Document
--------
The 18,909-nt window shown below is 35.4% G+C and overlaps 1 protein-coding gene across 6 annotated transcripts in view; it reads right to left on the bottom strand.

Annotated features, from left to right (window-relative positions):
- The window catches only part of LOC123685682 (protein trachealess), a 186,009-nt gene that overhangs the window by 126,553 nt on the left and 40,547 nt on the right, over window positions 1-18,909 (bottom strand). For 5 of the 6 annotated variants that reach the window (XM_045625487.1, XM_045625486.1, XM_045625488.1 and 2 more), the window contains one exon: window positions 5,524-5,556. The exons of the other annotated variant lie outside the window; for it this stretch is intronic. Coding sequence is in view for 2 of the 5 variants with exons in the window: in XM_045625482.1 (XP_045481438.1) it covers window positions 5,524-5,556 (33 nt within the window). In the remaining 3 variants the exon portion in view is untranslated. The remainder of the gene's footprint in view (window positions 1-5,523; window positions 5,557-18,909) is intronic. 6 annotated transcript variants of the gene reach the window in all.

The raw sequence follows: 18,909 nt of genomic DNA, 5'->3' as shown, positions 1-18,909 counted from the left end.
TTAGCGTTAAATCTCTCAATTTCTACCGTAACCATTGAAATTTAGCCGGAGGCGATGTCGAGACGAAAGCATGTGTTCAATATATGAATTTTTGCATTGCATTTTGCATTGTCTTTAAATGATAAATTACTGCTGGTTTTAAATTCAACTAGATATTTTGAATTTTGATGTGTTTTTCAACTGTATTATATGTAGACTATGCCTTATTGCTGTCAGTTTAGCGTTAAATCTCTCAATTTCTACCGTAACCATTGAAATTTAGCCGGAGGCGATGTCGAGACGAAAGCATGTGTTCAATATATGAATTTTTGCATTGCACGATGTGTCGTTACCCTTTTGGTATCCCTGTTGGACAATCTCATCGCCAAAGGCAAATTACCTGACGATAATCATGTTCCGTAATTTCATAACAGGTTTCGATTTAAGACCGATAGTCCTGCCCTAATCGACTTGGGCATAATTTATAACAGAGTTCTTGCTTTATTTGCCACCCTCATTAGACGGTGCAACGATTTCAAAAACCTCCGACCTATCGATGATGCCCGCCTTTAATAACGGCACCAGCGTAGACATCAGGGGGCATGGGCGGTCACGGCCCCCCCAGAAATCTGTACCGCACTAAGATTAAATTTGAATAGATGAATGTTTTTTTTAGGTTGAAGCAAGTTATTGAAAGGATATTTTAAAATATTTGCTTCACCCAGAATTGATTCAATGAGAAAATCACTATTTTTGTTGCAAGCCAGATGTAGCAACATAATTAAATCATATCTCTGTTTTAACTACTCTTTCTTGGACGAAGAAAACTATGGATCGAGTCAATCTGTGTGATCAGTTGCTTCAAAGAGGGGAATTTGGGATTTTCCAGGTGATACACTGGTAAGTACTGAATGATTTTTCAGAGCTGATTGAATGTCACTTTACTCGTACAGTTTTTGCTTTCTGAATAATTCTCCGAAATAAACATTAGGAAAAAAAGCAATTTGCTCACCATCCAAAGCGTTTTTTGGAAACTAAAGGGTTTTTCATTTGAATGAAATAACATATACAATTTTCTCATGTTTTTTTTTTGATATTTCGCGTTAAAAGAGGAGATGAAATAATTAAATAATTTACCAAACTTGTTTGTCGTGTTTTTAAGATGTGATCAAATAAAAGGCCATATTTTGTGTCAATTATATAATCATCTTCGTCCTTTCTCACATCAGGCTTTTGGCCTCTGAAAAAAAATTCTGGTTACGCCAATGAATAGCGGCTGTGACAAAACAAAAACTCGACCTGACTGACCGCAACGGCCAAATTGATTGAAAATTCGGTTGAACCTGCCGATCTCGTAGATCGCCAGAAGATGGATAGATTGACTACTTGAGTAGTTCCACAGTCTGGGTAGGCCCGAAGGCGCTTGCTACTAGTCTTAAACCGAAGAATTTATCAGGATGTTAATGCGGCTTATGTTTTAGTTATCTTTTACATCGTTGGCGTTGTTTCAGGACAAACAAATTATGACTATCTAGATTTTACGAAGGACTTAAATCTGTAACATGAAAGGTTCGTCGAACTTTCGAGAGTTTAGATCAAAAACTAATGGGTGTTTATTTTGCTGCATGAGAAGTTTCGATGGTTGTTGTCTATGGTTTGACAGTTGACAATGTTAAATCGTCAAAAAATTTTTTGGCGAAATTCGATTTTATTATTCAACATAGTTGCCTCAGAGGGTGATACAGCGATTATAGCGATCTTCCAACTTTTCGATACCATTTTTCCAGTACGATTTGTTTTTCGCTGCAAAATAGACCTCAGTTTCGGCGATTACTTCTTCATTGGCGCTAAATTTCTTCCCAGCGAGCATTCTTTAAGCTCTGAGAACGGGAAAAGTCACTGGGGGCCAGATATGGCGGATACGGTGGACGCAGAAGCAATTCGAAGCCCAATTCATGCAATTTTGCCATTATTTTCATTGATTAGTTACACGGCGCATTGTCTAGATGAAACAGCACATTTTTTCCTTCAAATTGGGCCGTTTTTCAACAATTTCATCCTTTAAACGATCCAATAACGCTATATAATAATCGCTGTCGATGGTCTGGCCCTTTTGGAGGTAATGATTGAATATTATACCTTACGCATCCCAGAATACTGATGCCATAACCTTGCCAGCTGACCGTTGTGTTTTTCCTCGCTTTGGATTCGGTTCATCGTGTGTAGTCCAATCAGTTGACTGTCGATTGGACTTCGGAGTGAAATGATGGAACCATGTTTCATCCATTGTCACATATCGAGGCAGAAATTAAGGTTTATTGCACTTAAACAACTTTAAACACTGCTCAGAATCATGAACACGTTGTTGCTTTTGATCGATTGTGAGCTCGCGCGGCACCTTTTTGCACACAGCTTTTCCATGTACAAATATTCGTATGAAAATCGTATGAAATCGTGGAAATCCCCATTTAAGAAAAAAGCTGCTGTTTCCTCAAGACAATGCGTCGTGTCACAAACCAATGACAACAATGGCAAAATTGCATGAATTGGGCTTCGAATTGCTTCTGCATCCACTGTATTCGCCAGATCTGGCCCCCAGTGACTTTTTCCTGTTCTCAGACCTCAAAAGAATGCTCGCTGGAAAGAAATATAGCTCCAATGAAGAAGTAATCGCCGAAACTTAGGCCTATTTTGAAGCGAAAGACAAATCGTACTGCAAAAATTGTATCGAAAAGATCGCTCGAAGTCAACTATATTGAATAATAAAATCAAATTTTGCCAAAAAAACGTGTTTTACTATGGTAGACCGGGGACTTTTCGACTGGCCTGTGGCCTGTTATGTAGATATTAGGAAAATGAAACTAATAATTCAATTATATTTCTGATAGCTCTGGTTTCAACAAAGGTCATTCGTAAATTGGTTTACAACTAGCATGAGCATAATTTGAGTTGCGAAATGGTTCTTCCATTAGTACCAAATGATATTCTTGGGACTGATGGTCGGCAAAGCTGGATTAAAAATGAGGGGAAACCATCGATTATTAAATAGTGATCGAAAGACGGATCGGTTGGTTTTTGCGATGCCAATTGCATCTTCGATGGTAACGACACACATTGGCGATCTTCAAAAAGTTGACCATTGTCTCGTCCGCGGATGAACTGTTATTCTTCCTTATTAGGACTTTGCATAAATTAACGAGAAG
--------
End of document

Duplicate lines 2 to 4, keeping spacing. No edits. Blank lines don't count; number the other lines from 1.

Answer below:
Annotated features, from left to right (window-relative positions):
- The window catches only part of LOC123685682 (protein trachealess), a 186,009-nt gene that overhangs the window by 126,553 nt on the left and 40,547 nt on the right, over window positions 1-18,909 (bottom strand). For 5 of the 6 annotated variants that reach the window (XM_045625487.1, XM_045625486.1, XM_045625488.1 and 2 more), the window contains one exon: window positions 5,524-5,556. The exons of the other annotated variant lie outside the window; for it this stretch is intronic. Coding sequence is in view for 2 of the 5 variants with exons in the window: in XM_045625482.1 (XP_045481438.1) it covers window positions 5,524-5,556 (33 nt within the window). In the remaining 3 variants the exon portion in view is untranslated. The remainder of the gene's footprint in view (window positions 1-5,523; window positions 5,557-18,909) is intronic. 6 annotated transcript variants of the gene reach the window in all.

The raw sequence follows: 18,909 nt of genomic DNA, 5'->3' as shown, positions 1-18,909 counted from the left end.